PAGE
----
- Lieu : Ined, salle Sauvy
- Horaire : 11h30 à 12h30
- Intervenants : Mathieu Ichou (Ined) et Matthew Wallace (Ined)
- Discutant : Alain Gagnon (Université de Montréal)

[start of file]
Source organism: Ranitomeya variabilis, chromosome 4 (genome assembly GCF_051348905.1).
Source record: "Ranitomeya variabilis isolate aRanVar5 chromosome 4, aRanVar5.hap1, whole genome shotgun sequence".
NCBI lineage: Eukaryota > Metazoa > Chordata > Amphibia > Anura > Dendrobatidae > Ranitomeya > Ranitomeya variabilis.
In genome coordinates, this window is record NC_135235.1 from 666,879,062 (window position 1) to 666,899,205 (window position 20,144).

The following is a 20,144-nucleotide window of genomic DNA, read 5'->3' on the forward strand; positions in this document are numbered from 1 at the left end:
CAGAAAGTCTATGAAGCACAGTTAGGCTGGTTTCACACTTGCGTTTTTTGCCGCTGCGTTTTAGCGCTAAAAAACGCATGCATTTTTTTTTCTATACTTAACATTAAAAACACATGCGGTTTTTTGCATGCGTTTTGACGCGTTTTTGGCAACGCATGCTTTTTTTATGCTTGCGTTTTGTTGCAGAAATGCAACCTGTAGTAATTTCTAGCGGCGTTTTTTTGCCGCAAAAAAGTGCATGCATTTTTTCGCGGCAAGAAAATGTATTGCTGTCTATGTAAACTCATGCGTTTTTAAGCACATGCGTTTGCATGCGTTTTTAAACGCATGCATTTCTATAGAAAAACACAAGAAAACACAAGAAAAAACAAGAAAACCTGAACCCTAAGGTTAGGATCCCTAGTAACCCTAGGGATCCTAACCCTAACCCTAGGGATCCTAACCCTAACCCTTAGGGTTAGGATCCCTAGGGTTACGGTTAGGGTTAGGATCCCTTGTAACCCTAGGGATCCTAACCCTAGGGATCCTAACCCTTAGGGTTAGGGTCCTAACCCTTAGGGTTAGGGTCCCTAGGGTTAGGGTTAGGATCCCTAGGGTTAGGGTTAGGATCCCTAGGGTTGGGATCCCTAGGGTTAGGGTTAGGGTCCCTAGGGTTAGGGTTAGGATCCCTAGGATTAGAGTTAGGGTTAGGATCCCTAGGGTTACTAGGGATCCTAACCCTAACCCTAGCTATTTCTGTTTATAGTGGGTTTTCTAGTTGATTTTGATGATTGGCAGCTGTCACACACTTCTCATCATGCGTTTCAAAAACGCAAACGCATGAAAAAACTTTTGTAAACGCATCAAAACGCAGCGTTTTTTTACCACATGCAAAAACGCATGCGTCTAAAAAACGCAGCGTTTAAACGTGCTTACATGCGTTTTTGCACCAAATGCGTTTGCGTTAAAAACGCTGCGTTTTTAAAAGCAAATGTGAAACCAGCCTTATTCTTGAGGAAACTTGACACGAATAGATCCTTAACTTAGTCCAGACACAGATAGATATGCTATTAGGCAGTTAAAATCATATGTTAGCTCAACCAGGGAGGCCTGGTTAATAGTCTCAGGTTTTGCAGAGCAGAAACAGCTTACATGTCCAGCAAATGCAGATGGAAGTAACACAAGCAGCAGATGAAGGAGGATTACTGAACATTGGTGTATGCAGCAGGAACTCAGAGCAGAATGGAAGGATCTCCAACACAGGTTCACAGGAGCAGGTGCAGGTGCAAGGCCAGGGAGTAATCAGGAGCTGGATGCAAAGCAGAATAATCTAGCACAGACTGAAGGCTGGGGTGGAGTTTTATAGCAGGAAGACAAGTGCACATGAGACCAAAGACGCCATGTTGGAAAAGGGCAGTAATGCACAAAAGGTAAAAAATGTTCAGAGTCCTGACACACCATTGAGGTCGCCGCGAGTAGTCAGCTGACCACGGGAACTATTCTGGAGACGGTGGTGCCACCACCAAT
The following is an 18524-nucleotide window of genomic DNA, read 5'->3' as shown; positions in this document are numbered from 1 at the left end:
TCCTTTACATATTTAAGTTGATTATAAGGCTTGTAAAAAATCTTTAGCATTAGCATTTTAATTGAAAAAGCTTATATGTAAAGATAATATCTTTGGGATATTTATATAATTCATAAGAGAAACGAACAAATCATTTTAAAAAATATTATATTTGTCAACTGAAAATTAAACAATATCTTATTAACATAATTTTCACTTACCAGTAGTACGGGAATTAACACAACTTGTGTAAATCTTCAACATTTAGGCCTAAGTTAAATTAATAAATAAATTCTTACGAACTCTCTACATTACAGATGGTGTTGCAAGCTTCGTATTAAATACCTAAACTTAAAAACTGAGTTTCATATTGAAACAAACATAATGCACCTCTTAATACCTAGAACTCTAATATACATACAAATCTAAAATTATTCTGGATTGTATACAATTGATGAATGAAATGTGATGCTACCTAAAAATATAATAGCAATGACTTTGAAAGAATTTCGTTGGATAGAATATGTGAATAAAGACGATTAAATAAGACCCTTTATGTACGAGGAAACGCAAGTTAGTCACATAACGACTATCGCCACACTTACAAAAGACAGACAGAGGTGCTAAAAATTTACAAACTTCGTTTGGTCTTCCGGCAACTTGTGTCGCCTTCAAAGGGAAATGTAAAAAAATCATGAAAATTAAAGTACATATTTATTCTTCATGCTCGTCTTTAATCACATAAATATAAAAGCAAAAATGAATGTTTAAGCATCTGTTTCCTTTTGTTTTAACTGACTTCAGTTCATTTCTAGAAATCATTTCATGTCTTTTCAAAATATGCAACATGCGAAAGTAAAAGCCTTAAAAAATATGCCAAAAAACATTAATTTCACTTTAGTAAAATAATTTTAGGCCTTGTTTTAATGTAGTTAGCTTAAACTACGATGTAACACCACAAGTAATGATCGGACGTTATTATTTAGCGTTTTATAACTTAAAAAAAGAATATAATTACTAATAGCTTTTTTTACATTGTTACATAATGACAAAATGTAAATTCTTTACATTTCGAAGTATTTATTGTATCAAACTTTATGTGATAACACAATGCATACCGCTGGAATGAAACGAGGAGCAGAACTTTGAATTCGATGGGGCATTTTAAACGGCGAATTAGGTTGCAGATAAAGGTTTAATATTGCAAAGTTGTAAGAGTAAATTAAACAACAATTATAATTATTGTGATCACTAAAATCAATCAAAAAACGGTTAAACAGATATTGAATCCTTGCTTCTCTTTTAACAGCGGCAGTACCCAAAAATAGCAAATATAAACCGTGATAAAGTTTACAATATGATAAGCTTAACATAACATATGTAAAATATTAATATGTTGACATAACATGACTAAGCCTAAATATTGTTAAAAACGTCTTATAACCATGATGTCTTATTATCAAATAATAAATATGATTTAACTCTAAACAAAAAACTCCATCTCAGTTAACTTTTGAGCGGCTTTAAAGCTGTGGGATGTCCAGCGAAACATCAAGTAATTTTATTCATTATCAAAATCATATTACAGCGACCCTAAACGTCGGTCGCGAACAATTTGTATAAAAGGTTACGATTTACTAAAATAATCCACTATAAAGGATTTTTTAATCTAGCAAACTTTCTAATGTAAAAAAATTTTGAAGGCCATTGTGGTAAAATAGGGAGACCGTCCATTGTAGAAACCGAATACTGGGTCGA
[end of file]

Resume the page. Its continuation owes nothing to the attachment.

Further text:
The Healthy Migrant Effect (HIE) refers to the fact that recent migrants are in better health than the non-migrant population in the host country. Central to explaining the HIE is the idea that migrants are positively selected in terms of their socioeconomic and health characteristics when compared to non-migrants in their country of origin. However, due to a lack of reliable and comparable data, most existing studies rely on socioeconomic and health measures collected in the host country after migration and do not actually measure selection. We directly test selection as an explanation of the HIE among migrants living in France. Using the French Trajectories and Origins (TeO) survey and Barro-Lee dataset, we construct a direct measure of migrants’ educational selectivity. We then test its effect on health differences between migrants and non-migrants using measures self-rated health, health limitations and chronic illnesses, by fitting logistic regression and Karlson-Holm-Breen (KHB) decompositions. After demonstrating that migrants in France experience an HIE, especially males, we also show that educational level as measured in the host country cannot account for the HIE. In contrast, we show evidence that educational selectivity constitutes a significant factor in explaining differences in health between migrants and the non-migrant population. Capitalizing on a novel measure of migrants’ educational selectivity, we gives credit to the oft-cited but rarely tested theory that the HIE is a result of migrants’ positive selection.
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